Professor Yochai Benkler, the Berkman Professor of Entrepreneurial Legal Studies at Harvard Law School, was at the Synergia Foundation on May 3rd, 2018 to provide his expert views about the impact of the intersection of internet & social media on democratic societies.
There is no denying that the world has embraced technology. From speedy access, to the Internet on-the-go, to the ability to instantly get in touch with anyone in the world, recent technological developments have become integral to our lifestyles. The digital world has an impressive footprint of 2.2 billion active users around the world, which in the last year alone has risen by 176 million.
Since 2017, there has been increased focus on how social media has influenced society’s functioning especially with regards to electoral outcomes. The consensus among the intelligence agencies in the US is that Russia conducted an ‘influence’ campaign to harm Hillary Clinton’s presidential bid. Experts have suggested that social media platforms such as Twitter, Facebook and Google were mobilized to flood the internet with disinformation.
Online platforms Google and Twitter have admitted to finding evidence of Russian interference. It has been reported that Russian operatives spent tens of thousands of dollars on YouTube ads, Google Search products and Gmail - especially related to the 2016 Presidential elections. Nearly $4,700 was spent by accounts connected to the Russian government on ‘search and display’ ads in Google. Additionally, operatives from Russia reportedly spent $53,000 on pointedly political ads.
Across the world governments have grappled with the rise of “fake news” and also whether it has played a role in inciting violence or specific behaviors of the public. Since the start of 2018, Facebook has committed to making significant changes to their platform. In a post on his page on the social network early this month, creator and CEO Mark Zuckerberg said the website was making too many errors enforcing policies and preventing misuse of its tools. Zuckerberg has famously set himself challenges every year since 2009. This year the Facebook creator said his “Personal challenge” is to fix important issues with the platform to prevent misuse of the website.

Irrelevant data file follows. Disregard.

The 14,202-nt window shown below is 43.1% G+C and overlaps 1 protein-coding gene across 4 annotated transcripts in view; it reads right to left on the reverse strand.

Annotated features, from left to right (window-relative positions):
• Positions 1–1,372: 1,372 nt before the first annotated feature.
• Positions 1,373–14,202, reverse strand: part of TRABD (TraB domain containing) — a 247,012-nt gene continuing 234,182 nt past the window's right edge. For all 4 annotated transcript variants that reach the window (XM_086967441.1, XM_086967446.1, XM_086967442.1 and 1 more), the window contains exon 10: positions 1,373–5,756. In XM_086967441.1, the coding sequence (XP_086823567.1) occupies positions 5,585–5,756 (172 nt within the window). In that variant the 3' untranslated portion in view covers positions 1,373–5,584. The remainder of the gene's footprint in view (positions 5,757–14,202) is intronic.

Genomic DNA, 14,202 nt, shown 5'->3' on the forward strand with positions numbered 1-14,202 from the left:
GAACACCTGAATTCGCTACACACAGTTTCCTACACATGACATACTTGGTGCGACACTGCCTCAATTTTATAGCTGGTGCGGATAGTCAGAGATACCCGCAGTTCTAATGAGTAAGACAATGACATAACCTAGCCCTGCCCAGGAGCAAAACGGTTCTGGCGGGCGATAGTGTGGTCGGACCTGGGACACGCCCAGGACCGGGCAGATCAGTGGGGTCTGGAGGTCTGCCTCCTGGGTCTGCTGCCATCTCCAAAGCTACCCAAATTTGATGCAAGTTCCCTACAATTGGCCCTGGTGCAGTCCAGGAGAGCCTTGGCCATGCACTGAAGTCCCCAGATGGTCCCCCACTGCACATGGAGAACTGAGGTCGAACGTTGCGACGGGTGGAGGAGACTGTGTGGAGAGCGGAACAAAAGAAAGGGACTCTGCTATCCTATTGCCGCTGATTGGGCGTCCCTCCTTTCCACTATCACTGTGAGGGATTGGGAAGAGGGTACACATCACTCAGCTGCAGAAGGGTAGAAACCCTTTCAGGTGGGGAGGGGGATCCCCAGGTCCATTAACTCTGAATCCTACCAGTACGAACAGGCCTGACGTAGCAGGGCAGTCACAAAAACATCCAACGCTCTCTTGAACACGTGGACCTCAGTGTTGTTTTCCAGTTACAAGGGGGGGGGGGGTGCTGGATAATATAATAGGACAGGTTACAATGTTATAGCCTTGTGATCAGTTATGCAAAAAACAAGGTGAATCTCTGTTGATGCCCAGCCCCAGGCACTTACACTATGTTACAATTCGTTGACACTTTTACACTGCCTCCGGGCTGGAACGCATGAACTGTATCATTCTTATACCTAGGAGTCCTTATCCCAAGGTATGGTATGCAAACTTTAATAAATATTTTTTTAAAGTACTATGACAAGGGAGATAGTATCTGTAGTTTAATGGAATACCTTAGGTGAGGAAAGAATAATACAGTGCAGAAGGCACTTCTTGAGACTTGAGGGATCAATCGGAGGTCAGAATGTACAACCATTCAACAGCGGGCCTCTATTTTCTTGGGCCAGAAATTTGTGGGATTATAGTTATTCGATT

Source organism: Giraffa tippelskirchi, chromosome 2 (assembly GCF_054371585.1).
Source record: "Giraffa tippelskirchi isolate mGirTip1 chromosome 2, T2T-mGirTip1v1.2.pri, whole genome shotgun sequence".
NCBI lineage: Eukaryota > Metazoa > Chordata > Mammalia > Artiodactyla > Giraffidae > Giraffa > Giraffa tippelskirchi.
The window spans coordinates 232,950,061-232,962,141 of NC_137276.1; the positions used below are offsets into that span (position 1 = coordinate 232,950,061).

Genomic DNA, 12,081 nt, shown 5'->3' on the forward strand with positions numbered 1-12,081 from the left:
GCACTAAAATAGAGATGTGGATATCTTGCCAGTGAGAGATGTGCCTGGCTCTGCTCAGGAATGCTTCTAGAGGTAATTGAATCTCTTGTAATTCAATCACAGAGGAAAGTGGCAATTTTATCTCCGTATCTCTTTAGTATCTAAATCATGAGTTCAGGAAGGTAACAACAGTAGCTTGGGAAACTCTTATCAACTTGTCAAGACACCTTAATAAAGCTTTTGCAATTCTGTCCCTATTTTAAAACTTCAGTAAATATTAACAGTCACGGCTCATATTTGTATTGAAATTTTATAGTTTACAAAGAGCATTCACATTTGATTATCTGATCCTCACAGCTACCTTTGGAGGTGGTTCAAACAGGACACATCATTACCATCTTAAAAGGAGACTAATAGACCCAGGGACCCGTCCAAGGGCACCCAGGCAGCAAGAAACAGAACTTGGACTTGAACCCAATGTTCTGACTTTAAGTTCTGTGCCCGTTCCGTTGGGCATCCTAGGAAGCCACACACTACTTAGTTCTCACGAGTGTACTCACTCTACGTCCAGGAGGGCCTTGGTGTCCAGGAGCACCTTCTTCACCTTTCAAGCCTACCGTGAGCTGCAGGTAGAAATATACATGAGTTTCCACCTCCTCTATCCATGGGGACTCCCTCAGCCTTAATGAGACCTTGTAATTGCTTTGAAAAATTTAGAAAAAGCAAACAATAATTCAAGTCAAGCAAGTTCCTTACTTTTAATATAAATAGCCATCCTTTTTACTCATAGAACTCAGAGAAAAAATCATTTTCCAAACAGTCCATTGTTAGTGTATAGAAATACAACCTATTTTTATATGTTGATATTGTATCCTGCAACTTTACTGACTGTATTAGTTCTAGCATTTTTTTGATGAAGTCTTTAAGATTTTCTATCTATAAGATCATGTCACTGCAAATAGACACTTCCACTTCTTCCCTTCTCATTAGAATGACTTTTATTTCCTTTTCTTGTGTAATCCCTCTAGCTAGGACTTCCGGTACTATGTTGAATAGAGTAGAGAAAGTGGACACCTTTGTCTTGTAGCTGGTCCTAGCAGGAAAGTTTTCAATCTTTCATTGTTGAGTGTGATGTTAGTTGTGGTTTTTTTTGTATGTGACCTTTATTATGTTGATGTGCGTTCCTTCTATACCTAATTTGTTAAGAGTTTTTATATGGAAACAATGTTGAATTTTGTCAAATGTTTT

Professor Yochai Benkler is the Berkman Professor of Entrepreneurial Legal Studies at Harvard Law School, and faculty co-director of the Berkman Klein Center for Internet and Society at Harvard University. His books include The Wealth of Networks: How social production transforms markets and freedom (Yale University Press 2006), which won academic awards from the American Political Science Association, the American Sociological Association, and the McGannon award for social and ethical relevance in communications.
On May 3rd, 2018, Professor Yochai Benkler presented a talk at the Synergia Foundation titled, “Metamorphoses – Talking Technology”. The talk was attended by industry experts and thought leaders, who also presented their views on the subject.
The talk focused on the intersection of internet and social media on democratic societies and its impact on political communications, democratic governance and discourse. The subsequent discussion also included how automation and robotics could lead to significant destabilization of labor markets in many countries around the world with an emphasis on the growth patterns of the middle class.
He said, “I have spent many years thinking about the relationship between the internet and democracy.” He specifically highlighted the controversy regarding the 2016 US Presidential elections. He noted that through the course of his research, his team was able to decipher that social media did not play a definitive role in the outcome of the elections. He said, “We can’t answer those questions definitively…but we can get quite close and we have some unconventional conclusions. The most important thing we found is that we don’t have polarization.” He noted that in the US there is a very clear and tightly clustered right wing narrative pushed forth by the media that profits from it.
During the course of his talk, Professor Benkler also spoke about ‘Gamergate’ and how news media outlets like the Breitbart have in the past scheduled certain breaking news stories to coincide with real world events for maximum impact.
Our assessment is that concerns about so-called fake news have grown in tandem with the expansion of social media. The democratic functions of governments across the world are at stake presently, as a result of this. Should social media giants such as Facebook be held accountable for the content and ideas that are amplified through their platforms?